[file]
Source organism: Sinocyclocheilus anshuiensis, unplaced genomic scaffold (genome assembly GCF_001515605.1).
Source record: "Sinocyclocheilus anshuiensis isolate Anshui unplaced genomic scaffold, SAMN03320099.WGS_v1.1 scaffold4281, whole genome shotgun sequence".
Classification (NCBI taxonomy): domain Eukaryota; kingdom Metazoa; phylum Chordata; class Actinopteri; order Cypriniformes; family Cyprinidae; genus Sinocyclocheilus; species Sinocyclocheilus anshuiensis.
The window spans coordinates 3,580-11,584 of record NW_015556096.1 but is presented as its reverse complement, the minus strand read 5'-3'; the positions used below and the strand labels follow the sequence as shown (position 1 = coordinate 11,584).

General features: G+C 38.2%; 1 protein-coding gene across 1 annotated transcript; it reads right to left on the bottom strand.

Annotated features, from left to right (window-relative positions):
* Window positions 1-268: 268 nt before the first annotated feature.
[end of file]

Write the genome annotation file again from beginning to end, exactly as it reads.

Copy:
Source organism: Sinocyclocheilus anshuiensis, unplaced genomic scaffold (genome assembly GCF_001515605.1).
Source record: "Sinocyclocheilus anshuiensis isolate Anshui unplaced genomic scaffold, SAMN03320099.WGS_v1.1 scaffold4281, whole genome shotgun sequence".
Classification (NCBI taxonomy): domain Eukaryota; kingdom Metazoa; phylum Chordata; class Actinopteri; order Cypriniformes; family Cyprinidae; genus Sinocyclocheilus; species Sinocyclocheilus anshuiensis.
The window spans coordinates 3,580-11,584 of record NW_015556096.1 but is presented as its reverse complement, the minus strand read 5'-3'; the positions used below and the strand labels follow the sequence as shown (position 1 = coordinate 11,584).

General features: G+C 38.2%; 1 protein-coding gene across 1 annotated transcript; it reads right to left on the bottom strand.

Annotated features, from left to right (window-relative positions):
* Window positions 1-268: 268 nt before the first annotated feature.